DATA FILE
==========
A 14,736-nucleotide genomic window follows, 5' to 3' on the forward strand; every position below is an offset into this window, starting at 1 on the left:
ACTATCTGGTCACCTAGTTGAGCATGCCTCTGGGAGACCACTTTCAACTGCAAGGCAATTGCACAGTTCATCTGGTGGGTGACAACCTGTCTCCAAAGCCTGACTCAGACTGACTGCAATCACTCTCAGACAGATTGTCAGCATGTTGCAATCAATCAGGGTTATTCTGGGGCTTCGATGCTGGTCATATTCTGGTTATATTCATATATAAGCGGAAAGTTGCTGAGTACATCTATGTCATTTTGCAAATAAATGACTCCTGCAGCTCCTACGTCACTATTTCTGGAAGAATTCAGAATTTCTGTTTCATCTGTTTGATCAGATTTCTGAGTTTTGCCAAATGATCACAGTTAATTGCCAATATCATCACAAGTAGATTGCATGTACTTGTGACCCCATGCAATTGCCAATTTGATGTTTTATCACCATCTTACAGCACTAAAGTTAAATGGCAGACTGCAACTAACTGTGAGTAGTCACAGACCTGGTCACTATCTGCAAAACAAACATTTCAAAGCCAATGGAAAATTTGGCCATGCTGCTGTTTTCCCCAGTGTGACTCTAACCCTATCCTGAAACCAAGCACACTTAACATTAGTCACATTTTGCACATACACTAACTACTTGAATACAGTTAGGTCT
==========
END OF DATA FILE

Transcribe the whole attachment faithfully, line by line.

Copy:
A 14,736-nucleotide genomic window follows, 5' to 3' on the forward strand; every position below is an offset into this window, starting at 1 on the left:
ACTATCTGGTCACCTAGTTGAGCATGCCTCTGGGAGACCACTTTCAACTGCAAGGCAATTGCACAGTTCATCTGGTGGGTGACAACCTGTCTCCAAAGCCTGACTCAGACTGACTGCAATCACTCTCAGACAGATTGTCAGCATGTTGCAATCAATCAGGGTTATTCTGGGGCTTCGATGCTGGTCATATTCTGGTTATATTCATATATAAGCGGAAAGTTGCTGAGTACATCTATGTCATTTTGCAAATAAATGACTCCTGCAGCTCCTACGTCACTATTTCTGGAAGAATTCAGAATTTCTGTTTCATCTGTTTGATCAGATTTCTGAGTTTTGCCAAATGATCACAGTTAATTGCCAATATCATCACAAGTAGATTGCATGTACTTGTGACCCCATGCAATTGCCAATTTGATGTTTTATCACCATCTTACAGCACTAAAGTTAAATGGCAGACTGCAACTAACTGTGAGTAGTCACAGACCTGGTCACTATCTGCAAAACAAACATTTCAAAGCCAATGGAAAATTTGGCCATGCTGCTGTTTTCCCCAGTGTGACTCTAACCCTATCCTGAAACCAAGCACACTTAACATTAGTCACATTTTGCACATACACTAACTACTTGAATACAGTTAGGTCT